12. #32
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    X2 on what the other vets said. I'm a 20 year 111-series vet planning a NOBO thru-hike for March. Packing MREs never crossed my mind. assuming 3 meals per day, that's somewhere in the neighborhood of 30 pounds in food load. Plus the bulk. I'm humping a MOLLE II ruck and I don't think I could get it all to fit!
    That said... In my time in the service, I developed a sick fascination with MREs. I'm planning on having ONE meal of my favorite recipes loaded in each of my resupply boxes, to be eaten immediately upon opening the box. That way I don't have to carry the weight and bulk. Kind of a guilty pleasure.
    In my own cost/weight per calorie analysis, I've found lots of lightweight, cheap, enjoyable meal options right off the shelf from the grocery store. So far, my seven day consumables load is under 9 pounds, over 210,000 calories, fits in a USPS flat rate box, and has enough variety to keep me happy. Just my .02.
    BTW, thanks for the forum! It's a great read and I've gotten some really handy information here.

  13. #33

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    >>>>I've found lots of lightweight, cheap, enjoyable meal options right off the shelf from the grocery store. So far, my seven day consumables load is under 9 pounds, over 210,000 calories, fits in a USPS flat rate box, and has enough variety to keep me happy. Just my .02.

    I'm interested! What is on your menu?

    I've done the Kraft Ezy-Cheezy macaroni things with pepperoni added and that makes a pretty darn tasty, calorie-dense and filling meal if I'm really hungry.

  14. #34

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    When I was in the USAF (U-Laff??) we didn't have MRE's and instead had C-rats and in-flight meals. Sometime in the 1990's I was souvenired several MRE's for a backpacking trip and found them to be way too salty for my tastes. Inedible almost. It seems Dustin and JumpMasterBlaster know what they are talking about.

    Here's a better option:
    Option 1: Cook up big meals at home like stews or spaghetti with sauce and dry them at your leisure. Put in ziploc bags and Voila! You have your own MREs.

    Option 2: Buy favorite foods in cans or cartons and dry these at home---it's what I'm doing right now to prepare for a January trip.


    This is my go-to backpacking dinner of late---vegetarian chili with veggies.


    This is another current fave.


    Or get 10 or 12 cartons of Pacific soups and go wild at home . . . with the dryer.


    Here's some dried butternut squash soup ready to be ziplocked.

  15. #35

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    Quote Originally Posted by War Chief View Post
    I've found lots of lightweight, cheap, enjoyable meal options right off the shelf from the grocery store. So far, my seven day consumables load is under 9 pounds, over 210,000 calories, fits in a USPS flat rate box, and has enough variety to keep me happy. Just my .02.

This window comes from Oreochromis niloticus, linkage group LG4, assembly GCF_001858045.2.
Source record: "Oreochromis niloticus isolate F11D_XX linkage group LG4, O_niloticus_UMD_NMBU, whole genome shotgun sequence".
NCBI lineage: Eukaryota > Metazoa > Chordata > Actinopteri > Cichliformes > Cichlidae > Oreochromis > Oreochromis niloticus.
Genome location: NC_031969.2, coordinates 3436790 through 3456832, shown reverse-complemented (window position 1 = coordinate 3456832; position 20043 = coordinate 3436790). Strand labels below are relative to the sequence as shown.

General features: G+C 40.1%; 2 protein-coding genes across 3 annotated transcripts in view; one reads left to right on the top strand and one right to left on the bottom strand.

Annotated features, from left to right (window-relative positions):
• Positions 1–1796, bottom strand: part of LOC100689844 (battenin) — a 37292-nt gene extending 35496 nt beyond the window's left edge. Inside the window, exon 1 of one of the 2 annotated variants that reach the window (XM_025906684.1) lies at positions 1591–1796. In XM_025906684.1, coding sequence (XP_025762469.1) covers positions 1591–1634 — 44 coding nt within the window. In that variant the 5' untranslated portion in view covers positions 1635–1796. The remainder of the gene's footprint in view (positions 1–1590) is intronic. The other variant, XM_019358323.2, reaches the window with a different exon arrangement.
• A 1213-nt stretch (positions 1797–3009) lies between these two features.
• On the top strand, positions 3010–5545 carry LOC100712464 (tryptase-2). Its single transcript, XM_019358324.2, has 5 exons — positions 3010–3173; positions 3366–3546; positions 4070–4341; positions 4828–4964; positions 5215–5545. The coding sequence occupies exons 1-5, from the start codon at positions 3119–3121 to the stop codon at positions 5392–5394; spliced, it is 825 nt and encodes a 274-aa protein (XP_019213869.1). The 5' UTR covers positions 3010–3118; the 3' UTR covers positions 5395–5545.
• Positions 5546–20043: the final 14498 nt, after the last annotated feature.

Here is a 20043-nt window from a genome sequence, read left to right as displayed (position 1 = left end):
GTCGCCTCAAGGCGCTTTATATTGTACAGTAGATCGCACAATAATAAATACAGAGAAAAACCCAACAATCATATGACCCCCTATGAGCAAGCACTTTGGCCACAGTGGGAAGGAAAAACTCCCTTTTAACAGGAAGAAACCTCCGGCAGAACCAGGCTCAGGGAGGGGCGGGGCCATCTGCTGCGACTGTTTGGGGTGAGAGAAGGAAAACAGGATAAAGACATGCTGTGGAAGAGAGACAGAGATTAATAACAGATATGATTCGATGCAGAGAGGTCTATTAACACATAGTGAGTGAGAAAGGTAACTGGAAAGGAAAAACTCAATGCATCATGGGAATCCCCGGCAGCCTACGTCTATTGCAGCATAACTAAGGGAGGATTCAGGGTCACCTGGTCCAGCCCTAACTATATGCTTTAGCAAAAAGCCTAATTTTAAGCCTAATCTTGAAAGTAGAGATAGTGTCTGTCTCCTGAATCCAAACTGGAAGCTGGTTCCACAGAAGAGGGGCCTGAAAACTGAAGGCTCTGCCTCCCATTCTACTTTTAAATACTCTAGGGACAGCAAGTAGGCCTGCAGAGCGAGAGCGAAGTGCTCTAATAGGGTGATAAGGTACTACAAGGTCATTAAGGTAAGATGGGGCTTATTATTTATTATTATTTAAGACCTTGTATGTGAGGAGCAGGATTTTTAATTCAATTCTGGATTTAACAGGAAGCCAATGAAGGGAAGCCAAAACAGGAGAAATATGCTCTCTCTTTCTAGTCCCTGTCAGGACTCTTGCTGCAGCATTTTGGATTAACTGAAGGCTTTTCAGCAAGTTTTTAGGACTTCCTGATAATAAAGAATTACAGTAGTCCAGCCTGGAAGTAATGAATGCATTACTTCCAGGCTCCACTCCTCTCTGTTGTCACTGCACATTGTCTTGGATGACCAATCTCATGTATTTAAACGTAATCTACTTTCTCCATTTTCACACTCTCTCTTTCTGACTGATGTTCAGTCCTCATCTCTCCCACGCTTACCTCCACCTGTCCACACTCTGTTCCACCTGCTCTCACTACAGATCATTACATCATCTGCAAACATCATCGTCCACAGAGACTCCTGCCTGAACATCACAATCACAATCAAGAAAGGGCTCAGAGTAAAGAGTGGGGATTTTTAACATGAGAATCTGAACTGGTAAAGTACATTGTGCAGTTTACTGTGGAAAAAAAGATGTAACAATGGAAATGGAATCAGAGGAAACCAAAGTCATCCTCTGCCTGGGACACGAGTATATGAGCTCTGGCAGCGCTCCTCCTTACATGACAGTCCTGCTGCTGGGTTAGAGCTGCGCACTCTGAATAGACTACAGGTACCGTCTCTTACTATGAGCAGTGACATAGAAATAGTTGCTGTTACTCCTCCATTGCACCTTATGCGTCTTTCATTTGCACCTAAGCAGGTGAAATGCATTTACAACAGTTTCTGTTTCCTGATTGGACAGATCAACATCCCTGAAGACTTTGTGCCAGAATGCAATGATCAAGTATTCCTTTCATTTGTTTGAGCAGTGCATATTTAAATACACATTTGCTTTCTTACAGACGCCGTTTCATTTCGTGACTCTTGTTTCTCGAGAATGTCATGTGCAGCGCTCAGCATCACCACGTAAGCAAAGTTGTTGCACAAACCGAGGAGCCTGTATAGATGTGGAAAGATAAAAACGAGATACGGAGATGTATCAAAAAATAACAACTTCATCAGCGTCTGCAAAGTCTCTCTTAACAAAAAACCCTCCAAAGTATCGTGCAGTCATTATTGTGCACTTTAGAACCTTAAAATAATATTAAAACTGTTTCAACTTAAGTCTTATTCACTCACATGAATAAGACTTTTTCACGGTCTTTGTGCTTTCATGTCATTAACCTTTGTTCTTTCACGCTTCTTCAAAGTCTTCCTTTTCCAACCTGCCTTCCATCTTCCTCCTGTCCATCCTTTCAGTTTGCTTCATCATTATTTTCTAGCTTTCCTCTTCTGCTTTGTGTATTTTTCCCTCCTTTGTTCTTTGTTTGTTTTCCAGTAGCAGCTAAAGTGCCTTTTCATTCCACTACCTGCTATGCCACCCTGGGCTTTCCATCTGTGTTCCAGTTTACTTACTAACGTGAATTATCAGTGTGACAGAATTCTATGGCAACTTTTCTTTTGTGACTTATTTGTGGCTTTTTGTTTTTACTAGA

BTW, thanks for the forum! It's a great read and I've gotten some really handy information here.
    War Chief brings up a good point---When you're on the trail the easiest thing is to stop worrying about food and get what's available at the next resupply grocery store. Let the store determine your menu. There are hundreds of things a backpacker can carry from a store. Oatmeal is high on my list. Carry a P-38 and even a few canned items if you want.

  16. #36
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    Just received an order from hawkvittles.com. these are single serving, boil in bag meals, and they have a wide selection. I got 13 different meals, avg. weight is 4.78 ozs. Most items were 5.95.

  17. #37

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    Quote Originally Posted by jefals View Post
    Just received an order from hawkvittles.com. these are single serving, boil in bag meals, and they have a wide selection. I got 13 different meals, avg. weight is 4.78 ozs. Most items were 5.95.
    Let us know how they taste
    https://tinyurl.com/MyFDresults

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  18. #38
    lemon b's Avatar
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    ATmutt, you won't be the first Vet to make the ration mistake. Back in 78, 2nd summer out I started out hauling c-rations. Looking back I think it was more a case of becoming taste neutral. Would eat anything. What I discovered was that hikers can actually come up with some pretty tasty stuff on trail. Of course, losing weight in the pack is always welcome. I've tried MRE's and have yet to find one I really like and the packaging is just a pain in the behind.

  19. #39
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    What I do use is the peanut butter/cheese pouches and the crackers

    Both are very convenient

  20. #40
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    Quote Originally Posted by Obiwan View Post
    What I do use is the peanut butter/cheese pouches and the crackers

    Both are very convenient
    Agreed. I saw the very tail end of the C's, and have seen the MRE's evolve. There actually are some MRE's that edible now, although I still wouldn't take them on a long hike. But when field stripped, there can be some useful and convenient components. Crackers & peanut butter are a good example. The thought of the jalapeño cheese makes me gag at home, but when out hiking it hits the spot. Go figure.
    fortis fortuna adjuvat